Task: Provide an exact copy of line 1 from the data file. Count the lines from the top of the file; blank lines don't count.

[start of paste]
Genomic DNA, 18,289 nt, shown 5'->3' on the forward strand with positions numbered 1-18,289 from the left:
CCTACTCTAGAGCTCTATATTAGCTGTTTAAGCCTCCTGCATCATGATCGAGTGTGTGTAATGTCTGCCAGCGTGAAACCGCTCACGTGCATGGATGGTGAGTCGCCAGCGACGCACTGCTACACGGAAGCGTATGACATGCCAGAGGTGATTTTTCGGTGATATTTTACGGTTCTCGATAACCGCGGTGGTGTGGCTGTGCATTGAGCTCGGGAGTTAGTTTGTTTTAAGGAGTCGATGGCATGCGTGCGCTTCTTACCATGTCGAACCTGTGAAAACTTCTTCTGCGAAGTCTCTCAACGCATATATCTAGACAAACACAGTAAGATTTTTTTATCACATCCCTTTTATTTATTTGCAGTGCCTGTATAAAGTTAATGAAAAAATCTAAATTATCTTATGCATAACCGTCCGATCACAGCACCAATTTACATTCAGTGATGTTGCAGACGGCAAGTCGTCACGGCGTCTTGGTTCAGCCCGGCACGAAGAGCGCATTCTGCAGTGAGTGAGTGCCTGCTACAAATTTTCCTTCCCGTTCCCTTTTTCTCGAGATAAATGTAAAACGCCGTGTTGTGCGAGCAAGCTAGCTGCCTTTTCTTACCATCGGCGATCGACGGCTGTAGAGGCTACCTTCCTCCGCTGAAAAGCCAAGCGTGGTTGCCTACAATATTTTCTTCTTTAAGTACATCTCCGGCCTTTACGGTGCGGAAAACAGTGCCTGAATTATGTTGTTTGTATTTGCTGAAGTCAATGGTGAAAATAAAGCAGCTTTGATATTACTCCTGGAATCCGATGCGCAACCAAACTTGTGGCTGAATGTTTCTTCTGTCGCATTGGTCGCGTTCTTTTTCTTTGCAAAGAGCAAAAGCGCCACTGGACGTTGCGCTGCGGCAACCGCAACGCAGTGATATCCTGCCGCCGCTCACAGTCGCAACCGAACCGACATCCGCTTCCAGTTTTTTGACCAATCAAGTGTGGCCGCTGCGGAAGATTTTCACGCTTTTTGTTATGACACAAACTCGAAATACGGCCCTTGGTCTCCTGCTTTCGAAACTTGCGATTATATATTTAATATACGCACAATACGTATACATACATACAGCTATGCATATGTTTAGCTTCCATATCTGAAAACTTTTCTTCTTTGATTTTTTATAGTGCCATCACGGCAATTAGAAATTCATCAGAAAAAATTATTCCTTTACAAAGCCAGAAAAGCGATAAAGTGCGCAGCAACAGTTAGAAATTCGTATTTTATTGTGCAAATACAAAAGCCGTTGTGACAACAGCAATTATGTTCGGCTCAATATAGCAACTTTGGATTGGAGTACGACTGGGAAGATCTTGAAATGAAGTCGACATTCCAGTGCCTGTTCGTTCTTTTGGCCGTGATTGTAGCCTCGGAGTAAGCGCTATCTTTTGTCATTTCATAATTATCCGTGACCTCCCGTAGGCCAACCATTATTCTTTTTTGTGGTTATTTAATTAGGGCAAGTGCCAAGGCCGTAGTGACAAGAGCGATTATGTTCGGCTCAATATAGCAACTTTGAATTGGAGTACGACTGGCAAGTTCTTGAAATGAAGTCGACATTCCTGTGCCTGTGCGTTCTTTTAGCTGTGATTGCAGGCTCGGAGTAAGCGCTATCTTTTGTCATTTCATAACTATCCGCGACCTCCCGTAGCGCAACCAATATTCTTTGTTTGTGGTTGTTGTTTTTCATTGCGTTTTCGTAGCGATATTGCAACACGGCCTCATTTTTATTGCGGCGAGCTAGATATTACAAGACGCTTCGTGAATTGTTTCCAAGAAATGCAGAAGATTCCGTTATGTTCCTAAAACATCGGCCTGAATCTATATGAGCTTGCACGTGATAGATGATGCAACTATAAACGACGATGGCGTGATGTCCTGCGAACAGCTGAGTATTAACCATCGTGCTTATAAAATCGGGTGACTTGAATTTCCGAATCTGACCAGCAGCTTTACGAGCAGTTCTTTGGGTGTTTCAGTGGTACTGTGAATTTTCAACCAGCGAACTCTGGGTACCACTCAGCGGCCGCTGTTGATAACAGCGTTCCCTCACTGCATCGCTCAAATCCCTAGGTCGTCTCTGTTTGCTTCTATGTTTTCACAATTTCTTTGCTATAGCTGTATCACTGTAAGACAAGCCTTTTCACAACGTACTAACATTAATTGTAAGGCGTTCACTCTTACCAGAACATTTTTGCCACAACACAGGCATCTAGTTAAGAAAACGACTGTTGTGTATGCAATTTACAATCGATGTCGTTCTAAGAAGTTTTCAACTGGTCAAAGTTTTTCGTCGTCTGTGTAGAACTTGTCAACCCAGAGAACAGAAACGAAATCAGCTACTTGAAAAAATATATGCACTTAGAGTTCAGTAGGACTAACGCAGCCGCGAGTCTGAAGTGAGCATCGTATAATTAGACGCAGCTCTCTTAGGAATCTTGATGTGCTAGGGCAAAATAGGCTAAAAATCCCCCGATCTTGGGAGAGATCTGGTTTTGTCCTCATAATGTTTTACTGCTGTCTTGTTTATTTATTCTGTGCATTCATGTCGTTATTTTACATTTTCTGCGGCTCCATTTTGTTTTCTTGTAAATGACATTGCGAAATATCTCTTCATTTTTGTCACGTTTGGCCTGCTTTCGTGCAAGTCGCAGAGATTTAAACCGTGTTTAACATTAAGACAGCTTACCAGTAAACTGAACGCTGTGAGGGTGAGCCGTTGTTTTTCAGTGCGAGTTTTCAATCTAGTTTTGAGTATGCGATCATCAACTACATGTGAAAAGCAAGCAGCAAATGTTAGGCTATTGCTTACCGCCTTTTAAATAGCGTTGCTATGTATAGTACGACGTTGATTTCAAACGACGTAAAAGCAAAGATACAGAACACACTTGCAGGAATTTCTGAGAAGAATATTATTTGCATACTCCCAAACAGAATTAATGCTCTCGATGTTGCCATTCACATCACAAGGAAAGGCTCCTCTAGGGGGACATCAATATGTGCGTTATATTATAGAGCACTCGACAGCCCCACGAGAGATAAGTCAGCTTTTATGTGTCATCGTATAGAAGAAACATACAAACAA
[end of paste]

Genomic DNA, 18,289 nt, shown 5'->3' on the forward strand with positions numbered 1-18,289 from the left: